WVHS broadcasting students record books
by CHRISTY ARMSTRONG  Banner Staff Writer
May 13, 2014 | 728 views | 0 0 comments | 12 12 recommendations | email to a friend | print
Audiobooks used to help elementary students learn reading skills
JOELI POOLE, left, listens back to an audio recording as classmate Christian Cross makes some changes to it on the computer. The Walker Valley High School broadcasting students are just two who have been involved in an ongoing project to record audiobooks for children. Banner photo, CHRISTY ARMSTRONG
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When broadcasting students at Walker Valley High School have not been working on their in-school news show, “The Spill,” they have been recording audiobooks to help children at local elementary schools learn to read well.

This semester, they began recording the reading of children’s books, adding music and sound effects and editing it together. After the recordings are ready, they are made available for local elementary school teachers to use in the classroom.

Broadcasting teacher Scott Webb said he got the idea after speaking with his wife about how some children struggle with learning to read. For some students, it really helps to hear the words while they are looking at the words on a page.

His wife, Jessica Webb, is a second-grade teacher at Charleston Elementary School, and they wondered how his students might be able to help hers.

“We wanted to find a way for the kids who use the books to follow along,” he said.

The Walker Valley’s broadcasting students routinely work on projects beside “The Spill” if time allows, and he gave one of his classes the option to record audiobooks. After he found out which books the second-graders used most often, he gave the high school students a list of titles from which they could choose.

They have since chosen to record audiobooks of titles like “Duck Means Business,” “Pete the Cat,” “Moose’s Loose Tooth,” “Pinkalicious” and “The Giving Tree.”

Once students record reading of the books, they can add in any sound effects they choose. Using editing programs on the computer like Audacity and Adobe Premiere Pro, students work to get the books ready for children to read.

Student Christian Cross said it takes about a week to make an audiobook from start to finish, since they only work on it during class time.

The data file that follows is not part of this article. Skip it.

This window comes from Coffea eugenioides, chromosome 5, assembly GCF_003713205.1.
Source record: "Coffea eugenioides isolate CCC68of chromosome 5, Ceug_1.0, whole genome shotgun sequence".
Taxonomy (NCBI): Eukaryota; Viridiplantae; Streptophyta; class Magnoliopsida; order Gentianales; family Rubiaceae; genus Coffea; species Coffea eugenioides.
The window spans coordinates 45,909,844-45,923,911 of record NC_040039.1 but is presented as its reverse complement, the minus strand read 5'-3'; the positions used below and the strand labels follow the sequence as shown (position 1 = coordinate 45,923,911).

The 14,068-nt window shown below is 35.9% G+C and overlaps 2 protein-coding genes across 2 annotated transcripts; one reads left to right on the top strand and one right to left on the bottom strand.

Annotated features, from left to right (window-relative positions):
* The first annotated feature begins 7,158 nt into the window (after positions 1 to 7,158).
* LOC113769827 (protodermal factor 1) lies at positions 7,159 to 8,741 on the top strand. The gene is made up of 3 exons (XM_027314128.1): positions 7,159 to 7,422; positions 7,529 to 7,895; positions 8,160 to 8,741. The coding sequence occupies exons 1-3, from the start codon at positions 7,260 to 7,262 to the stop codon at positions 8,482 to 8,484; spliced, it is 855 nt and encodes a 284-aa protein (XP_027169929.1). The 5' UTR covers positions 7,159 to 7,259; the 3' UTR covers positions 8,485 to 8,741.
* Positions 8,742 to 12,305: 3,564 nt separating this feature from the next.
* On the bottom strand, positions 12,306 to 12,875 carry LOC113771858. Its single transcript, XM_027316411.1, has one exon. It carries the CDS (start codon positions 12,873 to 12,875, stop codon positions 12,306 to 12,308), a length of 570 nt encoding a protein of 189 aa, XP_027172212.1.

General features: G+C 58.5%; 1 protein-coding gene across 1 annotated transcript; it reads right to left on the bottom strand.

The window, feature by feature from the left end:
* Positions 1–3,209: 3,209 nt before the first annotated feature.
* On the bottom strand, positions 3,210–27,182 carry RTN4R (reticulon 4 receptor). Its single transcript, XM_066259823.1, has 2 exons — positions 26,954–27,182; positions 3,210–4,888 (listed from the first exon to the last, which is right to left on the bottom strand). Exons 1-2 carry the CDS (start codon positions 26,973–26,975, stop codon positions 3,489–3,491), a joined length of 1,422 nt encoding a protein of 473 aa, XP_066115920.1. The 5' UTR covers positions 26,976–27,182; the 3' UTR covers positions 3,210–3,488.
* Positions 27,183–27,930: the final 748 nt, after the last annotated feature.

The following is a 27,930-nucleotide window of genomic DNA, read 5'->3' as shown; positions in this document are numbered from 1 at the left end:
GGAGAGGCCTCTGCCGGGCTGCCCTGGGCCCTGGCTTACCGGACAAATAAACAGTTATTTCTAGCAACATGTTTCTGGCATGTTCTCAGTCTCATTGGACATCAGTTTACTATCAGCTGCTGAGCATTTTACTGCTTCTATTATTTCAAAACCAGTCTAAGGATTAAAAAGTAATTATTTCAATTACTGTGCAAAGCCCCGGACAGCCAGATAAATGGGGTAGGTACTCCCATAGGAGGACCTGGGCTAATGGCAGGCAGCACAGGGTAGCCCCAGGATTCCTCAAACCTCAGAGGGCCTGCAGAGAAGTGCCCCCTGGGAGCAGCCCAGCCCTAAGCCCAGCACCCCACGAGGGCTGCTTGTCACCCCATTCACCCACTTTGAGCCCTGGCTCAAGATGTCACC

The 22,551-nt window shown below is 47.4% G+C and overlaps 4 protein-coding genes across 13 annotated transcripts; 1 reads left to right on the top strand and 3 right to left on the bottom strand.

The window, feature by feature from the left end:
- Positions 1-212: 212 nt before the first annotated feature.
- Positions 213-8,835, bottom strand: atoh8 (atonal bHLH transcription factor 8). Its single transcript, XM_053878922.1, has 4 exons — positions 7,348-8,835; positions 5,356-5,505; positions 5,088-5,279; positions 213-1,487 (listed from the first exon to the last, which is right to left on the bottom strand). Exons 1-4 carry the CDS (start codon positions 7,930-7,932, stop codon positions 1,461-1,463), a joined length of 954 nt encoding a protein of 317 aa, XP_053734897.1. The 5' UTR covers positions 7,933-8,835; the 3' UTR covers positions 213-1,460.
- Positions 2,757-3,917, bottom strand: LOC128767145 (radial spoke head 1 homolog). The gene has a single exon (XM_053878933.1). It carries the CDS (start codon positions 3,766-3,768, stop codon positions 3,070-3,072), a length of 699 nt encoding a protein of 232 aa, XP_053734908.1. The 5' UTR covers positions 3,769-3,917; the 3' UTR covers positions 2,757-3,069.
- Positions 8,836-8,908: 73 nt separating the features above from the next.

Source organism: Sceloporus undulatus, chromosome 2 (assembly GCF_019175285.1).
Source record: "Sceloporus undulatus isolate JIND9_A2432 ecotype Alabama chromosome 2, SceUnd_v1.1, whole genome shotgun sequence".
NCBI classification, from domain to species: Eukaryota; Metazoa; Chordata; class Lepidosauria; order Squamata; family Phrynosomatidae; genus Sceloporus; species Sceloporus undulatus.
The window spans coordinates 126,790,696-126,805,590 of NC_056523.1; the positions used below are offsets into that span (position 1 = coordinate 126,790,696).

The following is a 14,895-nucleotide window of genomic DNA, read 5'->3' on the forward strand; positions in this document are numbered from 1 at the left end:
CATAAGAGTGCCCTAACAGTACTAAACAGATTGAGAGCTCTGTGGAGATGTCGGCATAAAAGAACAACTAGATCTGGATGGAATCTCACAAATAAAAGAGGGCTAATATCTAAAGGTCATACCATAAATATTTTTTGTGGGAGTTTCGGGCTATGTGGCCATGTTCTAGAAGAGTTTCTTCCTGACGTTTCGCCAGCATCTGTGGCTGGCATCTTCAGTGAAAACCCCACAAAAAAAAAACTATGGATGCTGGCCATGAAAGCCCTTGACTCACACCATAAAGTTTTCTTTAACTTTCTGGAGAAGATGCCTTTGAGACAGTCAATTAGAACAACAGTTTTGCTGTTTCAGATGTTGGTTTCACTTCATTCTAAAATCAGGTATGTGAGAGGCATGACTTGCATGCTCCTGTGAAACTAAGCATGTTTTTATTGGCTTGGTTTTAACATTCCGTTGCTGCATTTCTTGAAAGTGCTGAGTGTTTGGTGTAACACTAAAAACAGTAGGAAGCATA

After the audiobooks are finished, they make labels bearing QR codes that can be placed inside the covers of paper-and-ink books. Using devices like iPads that the elementary students already have in the classroom, they can scan the code with the device’s camera. The code then takes them to a website where the audiobook sits ready to be played.

So far, the students at Walker Valley have recorded about 12 books. By the time school is out for the summer, the students are expected to have recorded 15 audiobooks.

Many of the students said they were excited to get to do something new, and help children with their reading at the same time.

Student Joeli Poole has been in the process of recording the main vocals on one of the books for a third time.

“I loved it,” she said. “It was so fun.” 

Poole said her favorite book to record so far has been “Pinkalicious,” because she got to give the main character a high-pitched, cheerful voice.

Her classmate Sarah Tarver said her favorite books have also been ones where she has been able to practice making different sound effects with her voice. Tarver pointed out reading a book to a child means getting to speak differently than the students do in the newscasts.

She added Webb regularly updates the students on the reactions of students in his wife’s class. Sometimes, the children will offer constructive criticism by pointing out something like one of the high schoolers talking too fast, but Poole said that helps them make future books better. However, the main piece of feedback has been that they want more titles.

“If it makes reading more fun for them, I’m all for it,” student Jessa Turner said. “It’s been fun for us, too.” 

Some of the students said they thought the idea of recording audiobooks for elementary-aged children was such a good one, they hope their friends at other local high schools might someday get to do the same.

Student Andrew Sterrett pointed out more high school students getting to record audiobooks for children in local elementary schools would mean more titles for the children to use.

“More people should get involved with it,” he said.

The project has offered Walker Valley broadcasting students the chance to practice their skills, and Webb said it has already proven to be beneficial to students at his wife’s school. His hope is other elementary school teachers will embrace the project and make it available to their students.

“Ultimately, it will not be just Charleston — we hope,” Webb said.

While all of the books that have been recorded so far have been at a second-grade reading level, Webb said he hopes to have students record audiobooks for other grades next year, though they will likely still be just for elementary grades.

In the future, Webb said he would also like to get students in Walker Valley’s Spanish classes involved by recording children’s books written in Spanish, so Spanish-speaking children can have a little extra help learning to read in English. The audiobooks would help them translate the words on the pages.

Anyone interested in listening to or downloading the audiobooks for free can visit www.thespill.org/AudioBooksHome.htm. A document that includes copies of all the QR codes is also available at the website.